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Differential Growth with Rhino & Grasshopper – Kangaroo 2 – Single-Curved Stanford Rabbit
Additionally, Anemone can be used in conjunction with Kangaroo 2 to continuously subdivide the curve as it grows. The result is much smoother, as well as far more organic.
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Differential Growth with Rhino & Grasshopper – Kangaroo 2 & Anemone – Octopus
Of course the process can also be reversed, allowing the curve to flow seamlessly from one space to another.
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Differential Growth with Rhino & Grasshopper – Kangaroo 2 & Anemone – BatmanDuck
Here are far more complex examples of growth simulations exploring various rules and parameters:

6.0 Developing Fractal Curves

In the interest of creating something a little more tangible, it is possible to increase the dimension of these curves. Recording the progressive iterations of a space filling curve allow us to generate what is essentially a space-filling surface. This new surface has the unique quality of being able to fill a three-dimensional space of any shape and size, while being a single surface. It of course also shares the same qualities as its source curves, where it keep increasing in surface area (and can do so indefinitely).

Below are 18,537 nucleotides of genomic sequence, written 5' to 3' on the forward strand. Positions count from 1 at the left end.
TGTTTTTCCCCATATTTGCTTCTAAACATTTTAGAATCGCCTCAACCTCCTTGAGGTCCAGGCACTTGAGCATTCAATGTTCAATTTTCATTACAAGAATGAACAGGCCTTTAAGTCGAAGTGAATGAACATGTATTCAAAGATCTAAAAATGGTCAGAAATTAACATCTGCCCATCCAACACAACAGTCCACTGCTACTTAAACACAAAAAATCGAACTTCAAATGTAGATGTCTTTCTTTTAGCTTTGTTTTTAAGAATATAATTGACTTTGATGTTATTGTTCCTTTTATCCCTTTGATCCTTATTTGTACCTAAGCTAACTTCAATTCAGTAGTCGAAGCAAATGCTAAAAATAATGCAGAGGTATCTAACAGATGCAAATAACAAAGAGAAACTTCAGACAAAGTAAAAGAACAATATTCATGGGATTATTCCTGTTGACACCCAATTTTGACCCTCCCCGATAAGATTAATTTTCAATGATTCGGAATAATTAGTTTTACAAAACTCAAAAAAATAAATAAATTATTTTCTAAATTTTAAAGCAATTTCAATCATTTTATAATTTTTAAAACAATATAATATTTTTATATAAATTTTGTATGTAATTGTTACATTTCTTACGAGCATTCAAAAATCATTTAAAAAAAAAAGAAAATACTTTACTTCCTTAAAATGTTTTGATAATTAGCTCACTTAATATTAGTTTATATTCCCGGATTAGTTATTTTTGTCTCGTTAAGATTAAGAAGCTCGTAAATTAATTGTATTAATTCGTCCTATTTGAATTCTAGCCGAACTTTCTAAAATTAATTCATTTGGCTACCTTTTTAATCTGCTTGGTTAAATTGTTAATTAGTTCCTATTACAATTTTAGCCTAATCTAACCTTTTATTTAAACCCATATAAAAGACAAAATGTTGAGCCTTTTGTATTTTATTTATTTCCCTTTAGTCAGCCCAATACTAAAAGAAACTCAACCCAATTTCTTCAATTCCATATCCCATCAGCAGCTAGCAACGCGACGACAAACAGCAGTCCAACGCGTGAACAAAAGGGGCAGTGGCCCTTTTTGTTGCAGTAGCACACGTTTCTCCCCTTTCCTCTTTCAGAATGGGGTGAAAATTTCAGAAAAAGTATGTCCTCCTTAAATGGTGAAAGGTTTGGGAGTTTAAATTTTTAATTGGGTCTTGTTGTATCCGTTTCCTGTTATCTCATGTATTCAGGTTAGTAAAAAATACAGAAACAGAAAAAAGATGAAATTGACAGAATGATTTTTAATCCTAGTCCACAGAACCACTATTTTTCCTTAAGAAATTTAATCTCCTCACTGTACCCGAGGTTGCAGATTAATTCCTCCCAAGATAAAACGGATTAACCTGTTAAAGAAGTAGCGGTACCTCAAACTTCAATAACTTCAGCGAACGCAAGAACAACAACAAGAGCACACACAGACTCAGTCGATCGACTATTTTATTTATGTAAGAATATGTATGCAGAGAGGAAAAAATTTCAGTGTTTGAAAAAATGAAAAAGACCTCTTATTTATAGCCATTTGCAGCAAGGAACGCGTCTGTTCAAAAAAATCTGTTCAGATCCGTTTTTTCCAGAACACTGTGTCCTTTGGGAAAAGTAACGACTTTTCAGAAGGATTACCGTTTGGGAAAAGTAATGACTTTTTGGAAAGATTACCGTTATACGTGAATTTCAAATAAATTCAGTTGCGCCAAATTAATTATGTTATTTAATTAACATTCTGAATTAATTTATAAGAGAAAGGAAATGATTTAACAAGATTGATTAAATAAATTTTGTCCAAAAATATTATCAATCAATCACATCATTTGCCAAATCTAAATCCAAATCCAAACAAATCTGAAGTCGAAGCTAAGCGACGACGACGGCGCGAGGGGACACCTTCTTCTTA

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Surface Unrolling Study
If you were to keep gradually (but indefinitely) increasing the area of a surface this way in a finite space, the result will be a two-dimensional surface seamlessly transforming into a three-dimensional volume.

6.1 Dragon’s Feet

Here is an example of turning the dragon curve into a space-filling surface. Each iteration is recorded and offset in depth, all of which inform the generation of a surface that loosely flows through each of them. This was again achieved with Rhino and Grasshopper.
I don’t believe this geometry has a name beyond ‘the developing dragon curve’, so I’ve called it ‘Dragon’s Feet.’
Adding a little thickness to the model allow us to 3D print it.
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Developing Dragon Curve: Dragon’s Feet – 3D Print

6.2 Hilbert’s Curtain

Here is the Hilbert Curve going through the same process, which I am aptly naming ‘Hilbert’s Curtain.’
3D Printed Developing Hilbert Curve
Developing Hilbert Curve: Hilbert’s Curtain – 3D Print
3D Printing Space-Filling Curves with Henry Segerman at Numberphile:
‘Developing Fractal Curves’ by Geoffrey Irving & Henry Segerman:

6.3 Developing Whale Curve

Unsurprisingly this can also be done with differentially grown curve. The respective difference being that this method fills a specific space in a less controlled manner.